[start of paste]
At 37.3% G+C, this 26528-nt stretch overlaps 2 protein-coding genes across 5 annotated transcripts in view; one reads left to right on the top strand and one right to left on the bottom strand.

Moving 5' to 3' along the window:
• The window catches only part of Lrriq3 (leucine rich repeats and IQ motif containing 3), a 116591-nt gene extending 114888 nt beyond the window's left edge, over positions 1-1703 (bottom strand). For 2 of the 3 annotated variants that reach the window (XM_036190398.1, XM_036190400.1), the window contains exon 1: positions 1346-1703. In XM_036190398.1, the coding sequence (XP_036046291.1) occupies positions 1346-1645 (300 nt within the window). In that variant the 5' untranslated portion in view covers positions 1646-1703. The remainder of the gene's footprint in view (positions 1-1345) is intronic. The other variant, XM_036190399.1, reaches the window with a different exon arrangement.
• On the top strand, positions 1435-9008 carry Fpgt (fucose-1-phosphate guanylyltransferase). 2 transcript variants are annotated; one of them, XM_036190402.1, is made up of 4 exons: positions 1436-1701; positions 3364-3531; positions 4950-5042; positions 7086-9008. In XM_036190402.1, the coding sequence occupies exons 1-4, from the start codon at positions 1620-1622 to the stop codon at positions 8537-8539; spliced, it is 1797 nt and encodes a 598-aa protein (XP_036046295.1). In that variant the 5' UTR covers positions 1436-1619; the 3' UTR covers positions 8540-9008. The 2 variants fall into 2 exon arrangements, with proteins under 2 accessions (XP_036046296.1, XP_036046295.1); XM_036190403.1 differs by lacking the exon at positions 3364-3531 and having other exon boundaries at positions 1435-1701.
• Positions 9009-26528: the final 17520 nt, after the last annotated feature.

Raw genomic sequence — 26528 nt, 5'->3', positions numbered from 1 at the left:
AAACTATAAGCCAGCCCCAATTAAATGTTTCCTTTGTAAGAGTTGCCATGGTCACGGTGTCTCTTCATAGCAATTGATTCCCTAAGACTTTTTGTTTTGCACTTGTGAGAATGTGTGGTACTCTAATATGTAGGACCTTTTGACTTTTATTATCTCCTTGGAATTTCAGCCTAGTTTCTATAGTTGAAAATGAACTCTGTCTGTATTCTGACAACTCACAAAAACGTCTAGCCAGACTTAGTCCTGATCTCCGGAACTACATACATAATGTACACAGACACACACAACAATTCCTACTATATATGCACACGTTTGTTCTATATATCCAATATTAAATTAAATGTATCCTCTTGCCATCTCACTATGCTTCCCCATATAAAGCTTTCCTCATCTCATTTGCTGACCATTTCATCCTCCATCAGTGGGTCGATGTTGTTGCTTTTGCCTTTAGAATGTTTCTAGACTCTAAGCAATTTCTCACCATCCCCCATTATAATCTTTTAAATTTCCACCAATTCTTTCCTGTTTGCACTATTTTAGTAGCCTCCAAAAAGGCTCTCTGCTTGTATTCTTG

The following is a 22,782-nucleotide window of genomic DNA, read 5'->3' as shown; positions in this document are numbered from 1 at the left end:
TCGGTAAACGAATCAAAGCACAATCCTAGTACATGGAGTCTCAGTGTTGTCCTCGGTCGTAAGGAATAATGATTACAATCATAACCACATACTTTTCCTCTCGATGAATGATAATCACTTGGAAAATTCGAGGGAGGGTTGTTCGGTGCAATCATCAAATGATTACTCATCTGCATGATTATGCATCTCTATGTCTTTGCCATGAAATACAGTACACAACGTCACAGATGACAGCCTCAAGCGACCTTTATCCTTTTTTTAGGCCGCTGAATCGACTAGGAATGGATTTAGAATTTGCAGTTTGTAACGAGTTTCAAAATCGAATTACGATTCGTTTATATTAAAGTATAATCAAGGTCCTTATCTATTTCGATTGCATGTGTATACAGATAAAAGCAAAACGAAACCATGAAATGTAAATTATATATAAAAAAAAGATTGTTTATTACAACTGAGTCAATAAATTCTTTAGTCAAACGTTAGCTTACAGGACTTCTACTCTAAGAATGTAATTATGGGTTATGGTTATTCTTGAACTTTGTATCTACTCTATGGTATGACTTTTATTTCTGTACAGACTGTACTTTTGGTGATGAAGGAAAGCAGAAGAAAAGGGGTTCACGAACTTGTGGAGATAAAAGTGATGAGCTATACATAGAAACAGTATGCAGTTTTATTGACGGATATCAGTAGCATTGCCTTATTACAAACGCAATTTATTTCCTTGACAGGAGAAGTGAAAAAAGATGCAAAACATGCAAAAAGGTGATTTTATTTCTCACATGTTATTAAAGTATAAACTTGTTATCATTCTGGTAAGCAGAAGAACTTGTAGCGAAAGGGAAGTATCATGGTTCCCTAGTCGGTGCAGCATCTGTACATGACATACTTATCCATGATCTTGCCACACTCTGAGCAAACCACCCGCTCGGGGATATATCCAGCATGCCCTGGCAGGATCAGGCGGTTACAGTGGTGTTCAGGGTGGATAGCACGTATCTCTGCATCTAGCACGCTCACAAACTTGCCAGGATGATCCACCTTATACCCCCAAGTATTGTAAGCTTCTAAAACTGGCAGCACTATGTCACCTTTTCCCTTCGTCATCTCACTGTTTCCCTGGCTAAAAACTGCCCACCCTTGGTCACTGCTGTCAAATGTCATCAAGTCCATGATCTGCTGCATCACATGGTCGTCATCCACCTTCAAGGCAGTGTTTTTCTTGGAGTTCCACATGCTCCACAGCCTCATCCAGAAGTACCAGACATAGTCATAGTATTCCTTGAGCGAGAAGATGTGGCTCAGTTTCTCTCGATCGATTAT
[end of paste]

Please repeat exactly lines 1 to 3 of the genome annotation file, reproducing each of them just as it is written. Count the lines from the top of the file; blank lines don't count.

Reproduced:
At 37.3% G+C, this 26528-nt stretch overlaps 2 protein-coding genes across 5 annotated transcripts in view; one reads left to right on the top strand and one right to left on the bottom strand.

Moving 5' to 3' along the window:
• The window catches only part of Lrriq3 (leucine rich repeats and IQ motif containing 3), a 116591-nt gene extending 114888 nt beyond the window's left edge, over positions 1-1703 (bottom strand). For 2 of the 3 annotated variants that reach the window (XM_036190398.1, XM_036190400.1), the window contains exon 1: positions 1346-1703. In XM_036190398.1, the coding sequence (XP_036046291.1) occupies positions 1346-1645 (300 nt within the window). In that variant the 5' untranslated portion in view covers positions 1646-1703. The remainder of the gene's footprint in view (positions 1-1345) is intronic. The other variant, XM_036190399.1, reaches the window with a different exon arrangement.